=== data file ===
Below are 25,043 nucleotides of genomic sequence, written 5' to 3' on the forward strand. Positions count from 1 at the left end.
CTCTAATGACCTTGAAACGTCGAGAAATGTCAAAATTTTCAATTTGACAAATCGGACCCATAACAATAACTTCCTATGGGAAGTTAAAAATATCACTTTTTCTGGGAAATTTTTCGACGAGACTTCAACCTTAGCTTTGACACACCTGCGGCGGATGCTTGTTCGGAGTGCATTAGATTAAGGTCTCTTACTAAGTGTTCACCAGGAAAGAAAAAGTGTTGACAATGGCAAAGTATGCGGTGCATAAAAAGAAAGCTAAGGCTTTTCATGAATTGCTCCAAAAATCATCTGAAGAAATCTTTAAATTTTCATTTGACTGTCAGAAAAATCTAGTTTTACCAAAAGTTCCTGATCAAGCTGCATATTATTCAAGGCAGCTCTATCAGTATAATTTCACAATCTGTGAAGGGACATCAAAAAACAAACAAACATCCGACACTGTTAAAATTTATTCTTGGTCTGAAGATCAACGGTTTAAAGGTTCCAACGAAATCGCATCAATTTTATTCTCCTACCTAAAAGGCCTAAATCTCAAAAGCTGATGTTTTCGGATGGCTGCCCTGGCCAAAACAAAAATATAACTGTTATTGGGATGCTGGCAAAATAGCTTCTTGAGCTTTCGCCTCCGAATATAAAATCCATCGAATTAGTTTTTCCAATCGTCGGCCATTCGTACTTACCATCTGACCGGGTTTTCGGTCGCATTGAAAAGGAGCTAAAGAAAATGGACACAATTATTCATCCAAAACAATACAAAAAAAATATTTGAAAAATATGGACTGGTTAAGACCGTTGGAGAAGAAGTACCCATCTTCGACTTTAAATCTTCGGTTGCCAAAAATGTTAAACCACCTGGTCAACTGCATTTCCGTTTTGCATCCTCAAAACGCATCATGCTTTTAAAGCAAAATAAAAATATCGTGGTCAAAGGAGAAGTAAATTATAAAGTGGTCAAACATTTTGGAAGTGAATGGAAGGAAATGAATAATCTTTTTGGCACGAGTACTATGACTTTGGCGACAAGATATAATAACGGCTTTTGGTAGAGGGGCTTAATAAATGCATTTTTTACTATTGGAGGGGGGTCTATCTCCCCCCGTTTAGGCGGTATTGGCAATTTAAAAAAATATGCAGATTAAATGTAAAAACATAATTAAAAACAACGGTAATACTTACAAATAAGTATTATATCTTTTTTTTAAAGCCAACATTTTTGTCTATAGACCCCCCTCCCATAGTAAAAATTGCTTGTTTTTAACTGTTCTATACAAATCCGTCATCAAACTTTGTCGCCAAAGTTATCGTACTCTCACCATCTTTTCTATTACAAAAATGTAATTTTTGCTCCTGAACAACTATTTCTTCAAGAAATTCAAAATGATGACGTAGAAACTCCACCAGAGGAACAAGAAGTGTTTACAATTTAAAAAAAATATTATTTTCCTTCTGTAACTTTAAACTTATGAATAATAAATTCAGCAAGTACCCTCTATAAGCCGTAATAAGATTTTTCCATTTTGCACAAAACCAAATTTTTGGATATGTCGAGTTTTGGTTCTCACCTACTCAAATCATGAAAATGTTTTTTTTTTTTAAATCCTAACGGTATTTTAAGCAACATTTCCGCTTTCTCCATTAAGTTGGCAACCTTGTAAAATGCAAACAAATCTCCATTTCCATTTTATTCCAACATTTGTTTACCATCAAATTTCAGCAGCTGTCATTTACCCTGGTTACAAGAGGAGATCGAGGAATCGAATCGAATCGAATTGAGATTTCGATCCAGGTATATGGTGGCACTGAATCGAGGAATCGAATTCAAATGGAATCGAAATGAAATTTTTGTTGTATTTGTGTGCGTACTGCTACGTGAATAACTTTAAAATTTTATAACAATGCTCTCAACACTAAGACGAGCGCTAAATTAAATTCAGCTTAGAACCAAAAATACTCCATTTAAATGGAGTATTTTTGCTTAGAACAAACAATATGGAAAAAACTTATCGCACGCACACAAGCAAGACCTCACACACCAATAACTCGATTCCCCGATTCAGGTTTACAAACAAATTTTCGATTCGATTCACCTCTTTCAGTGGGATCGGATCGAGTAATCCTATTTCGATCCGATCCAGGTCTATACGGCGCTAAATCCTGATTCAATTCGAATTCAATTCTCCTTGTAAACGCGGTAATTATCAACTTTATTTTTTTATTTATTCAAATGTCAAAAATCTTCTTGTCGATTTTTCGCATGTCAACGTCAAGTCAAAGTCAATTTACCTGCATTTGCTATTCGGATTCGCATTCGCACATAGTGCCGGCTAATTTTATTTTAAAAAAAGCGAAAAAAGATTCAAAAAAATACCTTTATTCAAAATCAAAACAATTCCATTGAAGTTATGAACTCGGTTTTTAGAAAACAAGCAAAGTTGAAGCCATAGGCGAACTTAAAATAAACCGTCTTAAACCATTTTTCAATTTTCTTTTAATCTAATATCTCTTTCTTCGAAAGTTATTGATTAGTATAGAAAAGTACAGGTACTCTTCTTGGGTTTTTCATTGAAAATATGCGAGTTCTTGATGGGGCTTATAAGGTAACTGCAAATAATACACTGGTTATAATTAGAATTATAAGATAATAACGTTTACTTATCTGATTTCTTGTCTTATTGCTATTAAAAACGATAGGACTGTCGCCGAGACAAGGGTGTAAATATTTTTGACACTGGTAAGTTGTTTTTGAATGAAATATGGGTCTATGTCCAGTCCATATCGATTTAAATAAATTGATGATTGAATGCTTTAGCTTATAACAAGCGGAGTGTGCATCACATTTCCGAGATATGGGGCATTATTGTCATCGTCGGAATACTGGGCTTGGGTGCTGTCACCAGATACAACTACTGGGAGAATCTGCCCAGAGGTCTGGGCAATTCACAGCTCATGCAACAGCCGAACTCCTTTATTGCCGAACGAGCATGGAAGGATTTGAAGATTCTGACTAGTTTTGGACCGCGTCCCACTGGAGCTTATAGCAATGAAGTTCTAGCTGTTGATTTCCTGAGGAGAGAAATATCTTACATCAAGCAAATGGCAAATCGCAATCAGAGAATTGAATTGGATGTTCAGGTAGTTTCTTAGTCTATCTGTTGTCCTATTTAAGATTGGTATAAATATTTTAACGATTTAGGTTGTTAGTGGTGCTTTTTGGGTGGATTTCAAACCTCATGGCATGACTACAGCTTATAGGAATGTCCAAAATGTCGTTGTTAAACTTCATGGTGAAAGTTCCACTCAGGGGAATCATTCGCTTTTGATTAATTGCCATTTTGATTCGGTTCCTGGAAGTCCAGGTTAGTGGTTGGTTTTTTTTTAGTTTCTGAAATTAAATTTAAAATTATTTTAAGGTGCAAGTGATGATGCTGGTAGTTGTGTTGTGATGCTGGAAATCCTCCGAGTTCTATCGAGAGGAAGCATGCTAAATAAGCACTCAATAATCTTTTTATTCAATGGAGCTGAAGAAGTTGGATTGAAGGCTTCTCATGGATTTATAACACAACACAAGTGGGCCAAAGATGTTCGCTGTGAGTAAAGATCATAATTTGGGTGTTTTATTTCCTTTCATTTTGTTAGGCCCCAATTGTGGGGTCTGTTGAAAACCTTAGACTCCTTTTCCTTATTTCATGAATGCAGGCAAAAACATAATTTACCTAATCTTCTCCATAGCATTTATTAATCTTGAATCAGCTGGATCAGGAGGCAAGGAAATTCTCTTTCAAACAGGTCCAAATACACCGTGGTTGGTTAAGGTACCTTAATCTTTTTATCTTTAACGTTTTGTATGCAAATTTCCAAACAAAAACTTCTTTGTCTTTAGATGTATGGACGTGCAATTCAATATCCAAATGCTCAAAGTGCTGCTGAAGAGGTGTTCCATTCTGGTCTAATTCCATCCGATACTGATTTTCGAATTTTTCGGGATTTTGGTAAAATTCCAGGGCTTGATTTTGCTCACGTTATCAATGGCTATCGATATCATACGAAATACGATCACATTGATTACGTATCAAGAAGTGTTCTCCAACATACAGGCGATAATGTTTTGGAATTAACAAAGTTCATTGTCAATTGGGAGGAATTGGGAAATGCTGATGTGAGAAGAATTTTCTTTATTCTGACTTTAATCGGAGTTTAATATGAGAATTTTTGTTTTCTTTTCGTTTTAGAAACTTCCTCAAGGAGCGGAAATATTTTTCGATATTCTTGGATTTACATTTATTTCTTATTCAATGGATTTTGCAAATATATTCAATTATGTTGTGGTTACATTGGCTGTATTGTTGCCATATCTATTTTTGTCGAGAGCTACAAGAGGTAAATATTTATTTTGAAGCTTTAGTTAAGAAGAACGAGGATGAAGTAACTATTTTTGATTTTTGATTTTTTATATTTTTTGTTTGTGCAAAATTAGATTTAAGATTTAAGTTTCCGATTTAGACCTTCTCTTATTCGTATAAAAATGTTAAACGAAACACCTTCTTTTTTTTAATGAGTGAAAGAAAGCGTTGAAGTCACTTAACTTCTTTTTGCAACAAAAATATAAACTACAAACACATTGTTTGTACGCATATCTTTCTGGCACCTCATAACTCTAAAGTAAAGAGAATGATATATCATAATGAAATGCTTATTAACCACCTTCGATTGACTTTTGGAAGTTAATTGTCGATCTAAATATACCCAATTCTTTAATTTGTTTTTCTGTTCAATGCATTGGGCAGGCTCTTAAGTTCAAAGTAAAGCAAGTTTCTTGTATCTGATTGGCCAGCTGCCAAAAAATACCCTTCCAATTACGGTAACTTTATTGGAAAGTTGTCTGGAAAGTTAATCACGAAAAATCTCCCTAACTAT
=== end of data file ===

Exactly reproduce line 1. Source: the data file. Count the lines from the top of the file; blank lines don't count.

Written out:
Below are 25,043 nucleotides of genomic sequence, written 5' to 3' on the forward strand. Positions count from 1 at the left end.